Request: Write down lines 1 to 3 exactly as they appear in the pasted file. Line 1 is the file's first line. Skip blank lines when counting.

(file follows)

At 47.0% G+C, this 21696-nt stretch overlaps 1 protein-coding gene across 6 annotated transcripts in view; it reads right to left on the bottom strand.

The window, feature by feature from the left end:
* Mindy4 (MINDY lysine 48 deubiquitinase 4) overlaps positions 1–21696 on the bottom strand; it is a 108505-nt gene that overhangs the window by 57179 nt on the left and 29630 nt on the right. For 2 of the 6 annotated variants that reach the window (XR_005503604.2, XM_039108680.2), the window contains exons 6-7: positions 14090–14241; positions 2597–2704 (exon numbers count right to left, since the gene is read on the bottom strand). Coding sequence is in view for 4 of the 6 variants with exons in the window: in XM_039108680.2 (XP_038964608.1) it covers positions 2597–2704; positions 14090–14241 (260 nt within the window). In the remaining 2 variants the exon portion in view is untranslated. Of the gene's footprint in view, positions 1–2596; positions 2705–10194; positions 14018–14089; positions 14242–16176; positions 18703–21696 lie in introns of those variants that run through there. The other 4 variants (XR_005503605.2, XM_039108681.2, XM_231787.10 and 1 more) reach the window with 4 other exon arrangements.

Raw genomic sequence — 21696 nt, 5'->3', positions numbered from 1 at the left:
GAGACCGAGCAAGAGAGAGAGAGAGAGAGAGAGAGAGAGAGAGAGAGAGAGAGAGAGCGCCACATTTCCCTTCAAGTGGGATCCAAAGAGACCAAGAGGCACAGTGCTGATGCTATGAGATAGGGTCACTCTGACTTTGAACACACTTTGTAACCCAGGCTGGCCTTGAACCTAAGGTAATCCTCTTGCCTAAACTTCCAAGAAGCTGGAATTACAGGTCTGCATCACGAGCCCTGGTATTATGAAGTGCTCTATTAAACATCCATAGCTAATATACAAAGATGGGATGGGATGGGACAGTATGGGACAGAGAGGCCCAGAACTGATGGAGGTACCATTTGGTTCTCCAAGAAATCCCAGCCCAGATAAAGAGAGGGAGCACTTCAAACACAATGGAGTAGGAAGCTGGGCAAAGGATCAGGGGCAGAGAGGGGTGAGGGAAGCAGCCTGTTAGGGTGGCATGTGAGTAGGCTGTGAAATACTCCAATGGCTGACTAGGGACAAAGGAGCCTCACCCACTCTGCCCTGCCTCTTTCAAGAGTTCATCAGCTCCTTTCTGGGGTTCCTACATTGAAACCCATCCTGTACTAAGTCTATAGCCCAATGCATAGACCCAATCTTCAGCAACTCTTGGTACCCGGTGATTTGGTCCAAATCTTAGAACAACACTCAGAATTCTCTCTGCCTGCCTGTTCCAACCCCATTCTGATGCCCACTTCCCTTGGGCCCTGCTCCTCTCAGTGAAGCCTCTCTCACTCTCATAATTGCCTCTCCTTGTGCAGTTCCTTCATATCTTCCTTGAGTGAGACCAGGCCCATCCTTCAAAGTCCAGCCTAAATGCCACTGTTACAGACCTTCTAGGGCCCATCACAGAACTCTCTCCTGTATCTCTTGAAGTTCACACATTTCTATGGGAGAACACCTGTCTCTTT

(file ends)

At 47.0% G+C, this 21696-nt stretch overlaps 1 protein-coding gene across 6 annotated transcripts in view; it reads right to left on the bottom strand.

The window, feature by feature from the left end:
* Mindy4 (MINDY lysine 48 deubiquitinase 4) overlaps positions 1–21696 on the bottom strand; it is a 108505-nt gene that overhangs the window by 57179 nt on the left and 29630 nt on the right. For 2 of the 6 annotated variants that reach the window (XR_005503604.2, XM_039108680.2), the window contains exons 6-7: positions 14090–14241; positions 2597–2704 (exon numbers count right to left, since the gene is read on the bottom strand). Coding sequence is in view for 4 of the 6 variants with exons in the window: in XM_039108680.2 (XP_038964608.1) it covers positions 2597–2704; positions 14090–14241 (260 nt within the window). In the remaining 2 variants the exon portion in view is untranslated. Of the gene's footprint in view, positions 1–2596; positions 2705–10194; positions 14018–14089; positions 14242–16176; positions 18703–21696 lie in introns of those variants that run through there. The other 4 variants (XR_005503605.2, XM_039108681.2, XM_231787.10 and 1 more) reach the window with 4 other exon arrangements.